Fort Worth Zoo Celebrates Rare Mandrill Monkey Birth

The Fort Worth Zoo joyfully announces the birth of Ruby, a female mandrill born on Jan. 11, 2024. Ruby is the first mandrill born at the zoo since 1995, according to a Chron article. In it they say, 

“A Texas zoo just welcomed the birth of a colorful primate species you might recognize from Disney’s The Lion King. This week, the Fort Worth Zoo announced a female baby mandrill, named Ruby, was born on Jan. 11, 2024 to mother, Scarlett, and father, J.J. She’s the first mandrill born at the zoo since 1995.“

Born on Jan. 11, 2024, the adorable female mandrill, Ruby, is thriving at the Fort Worth Zoo. Estimated at around two pounds, she closely bonds with her mom, Scarlett, according to an NBCDFW article. As per the report, 

“The female monkey was born Jan. 11, 2024, and named Ruby, as a nod to her mom Scarlett. Her father is J.J.

Mom and Ruby are doing very well and have formed a healthy bond with Ruby holding tight to mom as they move around their habitat.

Ruby has been staying so close to mom the zoo says she has not been measured or weighed, but zookeepers estimate she’s about two pounds, about the size of a pineapple.”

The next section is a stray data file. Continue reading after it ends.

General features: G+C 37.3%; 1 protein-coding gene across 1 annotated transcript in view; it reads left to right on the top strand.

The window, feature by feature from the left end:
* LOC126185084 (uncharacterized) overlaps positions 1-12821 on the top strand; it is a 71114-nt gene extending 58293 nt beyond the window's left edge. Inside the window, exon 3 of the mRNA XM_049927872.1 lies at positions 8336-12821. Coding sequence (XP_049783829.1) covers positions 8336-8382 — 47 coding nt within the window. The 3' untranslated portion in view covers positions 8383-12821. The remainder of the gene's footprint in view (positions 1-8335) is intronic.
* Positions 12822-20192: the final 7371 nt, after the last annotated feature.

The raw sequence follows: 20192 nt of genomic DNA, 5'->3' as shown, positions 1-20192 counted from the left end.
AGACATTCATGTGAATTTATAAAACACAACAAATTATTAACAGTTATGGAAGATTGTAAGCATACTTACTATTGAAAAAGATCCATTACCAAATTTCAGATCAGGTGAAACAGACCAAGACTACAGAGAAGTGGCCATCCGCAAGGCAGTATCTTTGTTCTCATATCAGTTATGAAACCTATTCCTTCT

With the third mandrill birth in nearly three decades, the Fort Worth Zoo celebrates a conservation milestone. Scarlett and Ruby are thriving, forming a healthy bond, according to a Dallas Morning News article. It reports, 

““Given that it has been nearly three decades, and this is only the third mandrill birth, the zoo is celebrating this conservation advancement,” the zoo wrote in a statement.

The zoo said Scarlett and Ruby are “doing very well” and have a healthy bond, adding mandrill babies nurse for roughly six to 12 months and remain close to their mother’s side even after weaning. Because Ruby is always attached, she has not been measured or weighed, but the zoo said it estimates she weighs about two pounds, comparable to the size of a pineapple.”

Represented by Rafiki in The Lion King, mandrills are listed as vulnerable. Ruby’s birth at the Fort Worth Zoo contributes to genetic diversity, ensuring their survival.